I took a vintage piece of art, mid-century favorites like Futura and Clarendon and tossed in a little sampling of color (0:C, 78:M, 74:Y, 0:K) and came up with a new set of banners for her blog ("The Fashion Pages"), store ("The Etsy Boutique") and avatar/button for Etsy ("SJV").

Wednesday, October 21, 2009

Alvin Lustig: Born Modern

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Very few artists can ever be at the forefront of an actual movement in their lifetime; a visual representation of a new cultural aesthetic. Alvin Lustig is one of those select few.

"Alvin Lustig's contributions to the design of books and book jackets, magazines, interiors, and textiles as well as his teachings would have made him a credible candidate for the AIGA Lifetime Achievement award when he was alive. By the time he died at the age of forty in 1955, he had already introduced principles of Modern art to graphic design that have had a long-term influence on contemporary practice. He was in the vanguard of a relatively small group who fervently, indeed religiously, believed in the curative power of good design when applied to all aspects of American life." – Steven Heller

For more, go here.

Wednesday, October 14, 2009

"She Said, Now Stop That Jivin'…"

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"…Now Whip Out Your Big 10 Inch!"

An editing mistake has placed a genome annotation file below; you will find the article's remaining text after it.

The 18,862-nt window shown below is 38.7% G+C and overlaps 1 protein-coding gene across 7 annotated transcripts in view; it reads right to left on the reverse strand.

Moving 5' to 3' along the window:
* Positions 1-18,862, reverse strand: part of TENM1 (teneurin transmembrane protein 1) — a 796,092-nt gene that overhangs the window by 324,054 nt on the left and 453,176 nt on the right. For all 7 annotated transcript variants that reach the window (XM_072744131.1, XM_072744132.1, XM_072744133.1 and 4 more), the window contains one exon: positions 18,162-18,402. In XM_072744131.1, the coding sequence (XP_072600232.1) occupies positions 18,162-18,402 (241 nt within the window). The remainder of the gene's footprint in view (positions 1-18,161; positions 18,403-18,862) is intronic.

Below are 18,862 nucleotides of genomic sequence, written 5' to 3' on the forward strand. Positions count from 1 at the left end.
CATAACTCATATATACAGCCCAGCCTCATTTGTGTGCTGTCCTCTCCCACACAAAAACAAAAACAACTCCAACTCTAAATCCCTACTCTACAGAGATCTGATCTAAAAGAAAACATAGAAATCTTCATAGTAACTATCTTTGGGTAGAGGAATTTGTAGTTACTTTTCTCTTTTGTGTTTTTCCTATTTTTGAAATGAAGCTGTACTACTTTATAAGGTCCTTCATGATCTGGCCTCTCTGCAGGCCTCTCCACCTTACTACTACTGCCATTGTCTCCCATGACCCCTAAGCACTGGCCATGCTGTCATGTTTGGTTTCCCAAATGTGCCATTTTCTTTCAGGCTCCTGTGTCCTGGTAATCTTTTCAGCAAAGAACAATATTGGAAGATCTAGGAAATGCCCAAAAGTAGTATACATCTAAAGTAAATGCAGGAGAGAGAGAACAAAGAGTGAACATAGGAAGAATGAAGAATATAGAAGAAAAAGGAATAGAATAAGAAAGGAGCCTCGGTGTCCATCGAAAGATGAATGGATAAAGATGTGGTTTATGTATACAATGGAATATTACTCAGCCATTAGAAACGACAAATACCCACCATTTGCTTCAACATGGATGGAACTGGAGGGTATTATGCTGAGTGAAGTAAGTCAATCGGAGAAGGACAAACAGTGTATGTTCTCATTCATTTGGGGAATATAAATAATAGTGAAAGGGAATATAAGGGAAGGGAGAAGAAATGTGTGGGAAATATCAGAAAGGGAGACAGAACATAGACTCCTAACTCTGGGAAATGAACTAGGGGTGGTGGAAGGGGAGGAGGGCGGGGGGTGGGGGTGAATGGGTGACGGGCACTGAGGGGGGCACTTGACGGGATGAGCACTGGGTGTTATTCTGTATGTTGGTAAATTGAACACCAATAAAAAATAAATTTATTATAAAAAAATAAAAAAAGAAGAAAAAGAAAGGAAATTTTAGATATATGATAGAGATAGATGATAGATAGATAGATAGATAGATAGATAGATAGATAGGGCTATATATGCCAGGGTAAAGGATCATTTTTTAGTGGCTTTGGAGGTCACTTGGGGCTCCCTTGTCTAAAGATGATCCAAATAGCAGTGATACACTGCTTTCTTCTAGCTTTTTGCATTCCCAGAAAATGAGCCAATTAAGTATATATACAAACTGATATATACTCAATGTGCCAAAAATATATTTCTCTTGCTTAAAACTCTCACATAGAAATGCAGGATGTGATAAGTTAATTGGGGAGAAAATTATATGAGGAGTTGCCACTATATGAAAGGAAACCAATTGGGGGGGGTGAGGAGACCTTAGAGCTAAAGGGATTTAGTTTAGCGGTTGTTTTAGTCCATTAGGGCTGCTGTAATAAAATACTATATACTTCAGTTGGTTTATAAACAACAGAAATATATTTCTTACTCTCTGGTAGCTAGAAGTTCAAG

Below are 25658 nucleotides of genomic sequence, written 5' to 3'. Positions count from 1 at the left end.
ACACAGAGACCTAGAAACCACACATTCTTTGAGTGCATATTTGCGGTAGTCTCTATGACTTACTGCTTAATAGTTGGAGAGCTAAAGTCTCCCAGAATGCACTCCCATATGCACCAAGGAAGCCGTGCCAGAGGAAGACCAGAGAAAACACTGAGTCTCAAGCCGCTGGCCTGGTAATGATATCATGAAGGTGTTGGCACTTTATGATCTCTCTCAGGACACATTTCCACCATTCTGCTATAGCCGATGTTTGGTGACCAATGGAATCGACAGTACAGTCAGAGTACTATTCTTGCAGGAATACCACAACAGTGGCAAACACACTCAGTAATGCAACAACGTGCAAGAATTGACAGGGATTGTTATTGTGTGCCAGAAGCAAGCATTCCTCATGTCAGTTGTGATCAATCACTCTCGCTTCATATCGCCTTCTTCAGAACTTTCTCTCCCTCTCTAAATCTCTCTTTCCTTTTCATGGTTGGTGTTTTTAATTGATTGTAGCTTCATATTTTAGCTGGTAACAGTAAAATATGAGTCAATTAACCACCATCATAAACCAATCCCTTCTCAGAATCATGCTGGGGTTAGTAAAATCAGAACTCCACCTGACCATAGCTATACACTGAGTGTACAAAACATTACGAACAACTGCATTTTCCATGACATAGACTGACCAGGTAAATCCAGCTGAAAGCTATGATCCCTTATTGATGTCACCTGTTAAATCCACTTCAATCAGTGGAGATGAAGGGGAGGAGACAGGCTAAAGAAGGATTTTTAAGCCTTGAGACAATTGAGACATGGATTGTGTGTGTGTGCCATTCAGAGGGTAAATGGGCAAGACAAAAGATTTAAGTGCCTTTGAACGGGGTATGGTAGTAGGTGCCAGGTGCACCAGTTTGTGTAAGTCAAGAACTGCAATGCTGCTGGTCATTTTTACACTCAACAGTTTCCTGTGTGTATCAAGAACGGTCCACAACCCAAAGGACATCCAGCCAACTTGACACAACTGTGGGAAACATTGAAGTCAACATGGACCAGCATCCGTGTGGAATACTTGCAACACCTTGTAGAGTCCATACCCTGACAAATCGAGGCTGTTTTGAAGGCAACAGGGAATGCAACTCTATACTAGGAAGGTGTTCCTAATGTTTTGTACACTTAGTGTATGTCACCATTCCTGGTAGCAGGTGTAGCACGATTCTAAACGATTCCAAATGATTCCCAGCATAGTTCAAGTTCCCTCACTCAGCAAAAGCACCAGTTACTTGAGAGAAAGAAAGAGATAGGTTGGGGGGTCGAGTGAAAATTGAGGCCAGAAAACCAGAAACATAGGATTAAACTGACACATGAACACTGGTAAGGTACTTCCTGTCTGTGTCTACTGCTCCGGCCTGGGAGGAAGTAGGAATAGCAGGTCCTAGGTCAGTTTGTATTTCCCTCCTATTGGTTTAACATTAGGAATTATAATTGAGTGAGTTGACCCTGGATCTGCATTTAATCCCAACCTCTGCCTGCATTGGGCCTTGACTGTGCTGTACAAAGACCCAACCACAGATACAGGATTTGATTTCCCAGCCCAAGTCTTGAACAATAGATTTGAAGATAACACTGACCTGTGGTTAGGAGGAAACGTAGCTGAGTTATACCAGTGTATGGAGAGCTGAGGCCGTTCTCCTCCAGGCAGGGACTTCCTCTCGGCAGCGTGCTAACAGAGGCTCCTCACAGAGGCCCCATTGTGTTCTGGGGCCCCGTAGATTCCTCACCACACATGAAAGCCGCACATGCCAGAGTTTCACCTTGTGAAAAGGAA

Ah, remember when Aerosmith had fire in their souls (and pants, apparently)? I know, it's been a long, long time! However, not as long as it's been since the 78 rpm 10" record dominated the music industry. By 1910 the 10" record was by far the most popular standard, holding about three minutes of music on a side. Because of both that and the fact that the 10" size was the standard size for popular music, almost all popular recordings were limited to around three minutes in length. This limitation in length of playing time persisted until the invention of the LP (long playing record) in 1948. From that moment on, the 10" began its fade into obscurity until seeing its end in the late 1950s.

By enlarge these records aren't worth very much money but they are fun to look at for all of their "label" graphics. I flip through hundreds of old 45s and LPs in the thrift store racks looking at the old artwork and labels. From the great colors and typography to seeing how one label like Capitol or Columbia changed their look from one decade to the other. Classic stuff and something worth checking out.